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The Best, Manager, EVER! Tales from the Management Crypt

December 3, 2009

Updated November 27, 2013

Integrity Compass We’ve all had good bosses, and more probably bad bosses that outnumber the former. This post is a more provocative commentary on leadership, but has important lessons for those people wanting to become effective, well-rounded leaders.

Your feedback and input is therefore important. Share your experiences of managers you’ve had: the good, the bad and the ugly.

If anyone’s brave enough, share where you’ve messed up as a manager but how you learned from the experience. And yes, yours truly made his share of mistakes as a new manager – so the kimono’s open. My sins?

When I was in my early thirties, some 25 years ago, I was appointed to a management position in the area where I had worked for over six years. Yes, I knew the work technically. However, leadership, as opposed to management, is not an appointment; it is earned. Due to my own insecurities and wanting to do a good job as a manager–especially in the absence of any formal management training – I was a micro-manager. When I’ve given presentations in the past on leadership I share this experience. And when I ask the audience how many people like working for a micro-manager, surprisingly no one has yet to raise their hand. Hmmmm. So that tells you something.

A couple of my team mates who were younger than I didn’t like this style of management and figuratively slapped me on the head. I still thank them to this day, because many micro-managers – and there are lots out there – never “get it.” The result is high staff turnover, weak productivity, and the absence of creativity and innovation.

Fortunately, I got the message really fast back then. I’ve been working over 35 years and always hated micro-management. But once I got over it when I was about 33, I became a delegator and, as I evolved as a manager, someone who believed in sharing the leadership. THAT is my personal leadership philosophy.

So let’s shift gears and turn to one of my heroes: Henry Mintzberg, a professor of management at McGill University in Montreal, Canada. If there’s one leadership book you buy, make it Mintzberg’s book entitled Managing. It’s brilliant and builds on his empirical work over the past 35 years. He’s one of the few really grounded authors on management. Too much of the literature over the past two decades, unfortunately, has consisted of excessively fluffy, feel-good stuff. Mintzberg, who may be perceived as a bit of a curmudgeon, is a provocative thinker and writer. But I promise you’ll love his new book.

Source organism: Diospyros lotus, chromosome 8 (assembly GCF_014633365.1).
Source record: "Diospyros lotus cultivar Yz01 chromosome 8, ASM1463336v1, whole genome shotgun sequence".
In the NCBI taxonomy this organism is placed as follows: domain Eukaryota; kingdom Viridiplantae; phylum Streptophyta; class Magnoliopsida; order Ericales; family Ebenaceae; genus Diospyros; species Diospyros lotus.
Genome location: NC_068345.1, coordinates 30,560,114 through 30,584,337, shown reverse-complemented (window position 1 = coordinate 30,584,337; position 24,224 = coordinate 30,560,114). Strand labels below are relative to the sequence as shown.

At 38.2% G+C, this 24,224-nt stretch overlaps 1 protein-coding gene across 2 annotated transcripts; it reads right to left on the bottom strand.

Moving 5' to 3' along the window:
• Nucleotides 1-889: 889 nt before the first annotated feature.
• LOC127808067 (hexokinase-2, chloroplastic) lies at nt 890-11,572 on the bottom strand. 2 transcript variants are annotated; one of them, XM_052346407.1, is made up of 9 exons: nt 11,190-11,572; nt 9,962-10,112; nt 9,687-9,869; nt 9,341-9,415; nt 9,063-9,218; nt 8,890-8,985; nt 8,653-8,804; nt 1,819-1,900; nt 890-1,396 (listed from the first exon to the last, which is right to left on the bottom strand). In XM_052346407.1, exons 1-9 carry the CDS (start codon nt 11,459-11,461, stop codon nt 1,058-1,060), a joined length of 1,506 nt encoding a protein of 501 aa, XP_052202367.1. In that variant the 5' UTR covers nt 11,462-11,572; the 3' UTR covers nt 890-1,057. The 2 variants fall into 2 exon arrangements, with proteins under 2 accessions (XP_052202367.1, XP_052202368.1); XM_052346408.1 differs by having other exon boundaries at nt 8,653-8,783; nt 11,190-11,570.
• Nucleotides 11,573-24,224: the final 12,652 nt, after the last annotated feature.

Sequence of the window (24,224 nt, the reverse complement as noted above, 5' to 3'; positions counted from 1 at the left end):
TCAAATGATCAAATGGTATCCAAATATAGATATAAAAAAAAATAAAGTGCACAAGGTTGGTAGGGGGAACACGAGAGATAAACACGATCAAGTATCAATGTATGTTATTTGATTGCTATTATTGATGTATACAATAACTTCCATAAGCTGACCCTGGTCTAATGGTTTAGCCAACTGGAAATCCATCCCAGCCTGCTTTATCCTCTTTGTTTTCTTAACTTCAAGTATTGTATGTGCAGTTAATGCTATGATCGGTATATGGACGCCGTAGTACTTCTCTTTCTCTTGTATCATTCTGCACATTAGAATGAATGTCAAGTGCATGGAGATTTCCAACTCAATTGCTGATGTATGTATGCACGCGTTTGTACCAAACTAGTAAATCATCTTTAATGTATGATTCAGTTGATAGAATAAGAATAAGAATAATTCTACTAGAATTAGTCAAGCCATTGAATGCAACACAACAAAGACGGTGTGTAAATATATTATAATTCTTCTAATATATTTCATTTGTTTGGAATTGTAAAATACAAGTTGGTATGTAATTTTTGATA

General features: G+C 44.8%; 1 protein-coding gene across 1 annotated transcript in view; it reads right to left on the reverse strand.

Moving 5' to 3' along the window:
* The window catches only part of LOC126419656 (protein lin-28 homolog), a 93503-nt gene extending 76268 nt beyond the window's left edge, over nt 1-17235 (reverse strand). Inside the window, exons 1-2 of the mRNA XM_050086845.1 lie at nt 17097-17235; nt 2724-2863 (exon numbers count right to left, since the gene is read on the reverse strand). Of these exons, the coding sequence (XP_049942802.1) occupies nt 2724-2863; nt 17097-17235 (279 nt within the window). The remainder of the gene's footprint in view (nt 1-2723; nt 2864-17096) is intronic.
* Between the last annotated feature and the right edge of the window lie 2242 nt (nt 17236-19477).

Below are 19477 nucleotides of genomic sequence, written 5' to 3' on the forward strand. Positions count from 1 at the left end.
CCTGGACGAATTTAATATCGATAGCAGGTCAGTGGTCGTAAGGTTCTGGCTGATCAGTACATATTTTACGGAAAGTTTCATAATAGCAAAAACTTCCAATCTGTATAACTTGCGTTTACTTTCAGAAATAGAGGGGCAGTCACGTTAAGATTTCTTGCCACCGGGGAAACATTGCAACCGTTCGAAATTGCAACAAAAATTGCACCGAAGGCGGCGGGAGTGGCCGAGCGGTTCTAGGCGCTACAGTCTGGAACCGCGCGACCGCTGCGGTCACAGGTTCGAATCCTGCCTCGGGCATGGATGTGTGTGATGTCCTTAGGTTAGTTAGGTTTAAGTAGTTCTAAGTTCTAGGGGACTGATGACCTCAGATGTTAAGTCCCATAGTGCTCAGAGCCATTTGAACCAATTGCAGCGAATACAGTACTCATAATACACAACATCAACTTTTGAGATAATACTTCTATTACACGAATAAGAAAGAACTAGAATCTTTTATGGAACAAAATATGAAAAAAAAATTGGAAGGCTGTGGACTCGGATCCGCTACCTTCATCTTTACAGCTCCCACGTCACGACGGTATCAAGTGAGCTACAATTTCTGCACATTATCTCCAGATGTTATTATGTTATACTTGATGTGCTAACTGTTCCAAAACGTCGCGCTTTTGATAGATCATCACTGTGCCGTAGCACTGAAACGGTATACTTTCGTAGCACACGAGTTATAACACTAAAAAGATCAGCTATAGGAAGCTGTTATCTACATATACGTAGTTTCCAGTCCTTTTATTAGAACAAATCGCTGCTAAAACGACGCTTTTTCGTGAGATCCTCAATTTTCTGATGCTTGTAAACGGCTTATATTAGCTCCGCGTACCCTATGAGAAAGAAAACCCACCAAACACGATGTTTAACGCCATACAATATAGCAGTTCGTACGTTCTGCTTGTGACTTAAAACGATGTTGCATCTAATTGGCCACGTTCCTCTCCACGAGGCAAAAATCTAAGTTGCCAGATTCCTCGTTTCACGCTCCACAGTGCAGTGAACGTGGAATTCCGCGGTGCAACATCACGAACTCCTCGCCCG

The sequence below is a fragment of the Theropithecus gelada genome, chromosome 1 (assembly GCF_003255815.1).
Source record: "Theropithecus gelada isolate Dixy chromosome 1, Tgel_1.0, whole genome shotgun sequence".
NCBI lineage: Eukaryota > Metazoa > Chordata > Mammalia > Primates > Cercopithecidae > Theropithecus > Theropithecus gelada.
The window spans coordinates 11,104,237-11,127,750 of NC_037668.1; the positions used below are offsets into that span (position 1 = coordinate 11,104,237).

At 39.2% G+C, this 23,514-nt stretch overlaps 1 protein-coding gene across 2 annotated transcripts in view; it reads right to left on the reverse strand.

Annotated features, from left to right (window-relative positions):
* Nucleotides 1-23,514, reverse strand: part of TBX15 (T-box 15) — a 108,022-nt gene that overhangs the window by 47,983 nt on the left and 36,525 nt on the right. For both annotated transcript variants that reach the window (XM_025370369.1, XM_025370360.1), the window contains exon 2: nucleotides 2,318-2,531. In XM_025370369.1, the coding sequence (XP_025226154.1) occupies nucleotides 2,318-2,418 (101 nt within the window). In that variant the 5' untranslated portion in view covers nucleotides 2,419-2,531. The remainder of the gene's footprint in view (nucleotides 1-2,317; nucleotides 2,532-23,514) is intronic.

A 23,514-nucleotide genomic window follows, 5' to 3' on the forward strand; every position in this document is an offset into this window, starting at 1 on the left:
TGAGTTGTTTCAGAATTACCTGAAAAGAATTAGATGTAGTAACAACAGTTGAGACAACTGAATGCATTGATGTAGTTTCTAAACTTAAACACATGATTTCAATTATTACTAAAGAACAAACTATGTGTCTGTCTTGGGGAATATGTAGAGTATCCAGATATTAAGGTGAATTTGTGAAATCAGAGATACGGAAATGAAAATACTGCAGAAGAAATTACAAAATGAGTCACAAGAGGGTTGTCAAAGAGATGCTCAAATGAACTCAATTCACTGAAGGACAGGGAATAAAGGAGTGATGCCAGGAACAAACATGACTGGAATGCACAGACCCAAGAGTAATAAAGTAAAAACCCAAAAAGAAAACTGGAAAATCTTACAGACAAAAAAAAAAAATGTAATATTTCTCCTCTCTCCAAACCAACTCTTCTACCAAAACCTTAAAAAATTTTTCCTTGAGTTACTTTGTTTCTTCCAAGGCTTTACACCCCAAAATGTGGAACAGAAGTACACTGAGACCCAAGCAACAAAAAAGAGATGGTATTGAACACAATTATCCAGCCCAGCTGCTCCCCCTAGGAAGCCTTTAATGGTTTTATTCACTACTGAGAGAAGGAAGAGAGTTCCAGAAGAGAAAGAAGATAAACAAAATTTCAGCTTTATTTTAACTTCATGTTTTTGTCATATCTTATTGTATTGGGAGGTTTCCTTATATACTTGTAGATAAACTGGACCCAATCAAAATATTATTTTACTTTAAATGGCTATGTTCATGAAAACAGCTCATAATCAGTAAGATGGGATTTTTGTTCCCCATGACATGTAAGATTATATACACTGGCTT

One story he recounts in a footnote in his book is that of a British CEO who refused to allow employees to walk past his office door. The result was that they had to take a set of stairs to another floor. When employees met with this CEO in his office they had to sit on a chair that was at a lower level; that way the CEO could look down upon them. Unfortunately, and unbelievably, this guy not only got promoted but received a knighthood from the Queen! Upon his departure from the company, his advice to his successor was: a) dress properly, b) don’t smoke and c) maintain control.

The end of the story? The CEO’s successor went into his first board meeting, took off his jacket, lit a cigar and asked: “What would you like to talk about?”

Now that’s my kind of leader (minus the cigar). This new CEO was about to demolish that company’s corporate culture and build a new one.

So now it’s your turn. Share your experiences.


The medium of leadership is the energy of other people.

– Dick Richards


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3 Comments leave one →
  1. April 27, 2011 1:19 pm

    Thanks Geoff. A good example of bizarre behavior, considering how your former boss became rational later on. Perhaps your story is also a good example of Emotional Intelligence, and the lack of it.

  2. April 27, 2011 12:52 pm

    My all-time favourite management approach that I have ever personally faced?

    I had a boss who’s first reaction to anything was almost always to “shoot the messenger”. It was funny – if you brought any issue to him – regardless of size, complexity, or impact – he would yell at you. Didn’t matter if you were male or female, young or old, old-hand or green-as-a-grass, high-performer or wildly incompetent. First reaction – anger.

    That, in and of itself, isn’t all that unusual.

    The best part was that he would then go home, think about whatever the issue was, return to work the next morning, and have a calm, logical, even-handed discussion about whatever the topic was.

    Of course, many of my peers were terribly frightened of him, and the predictable turnover followed. However, when I realized that the reaction was always the same, I just took it in stride. I’d march into his office, deliver the message, take the blast, leave, and wait for tomorrow. In very short order I became his “go to guy” and learned quite a lot from a sharp fellow who seemed utterly clueless about how his reactions were impacting his staff.

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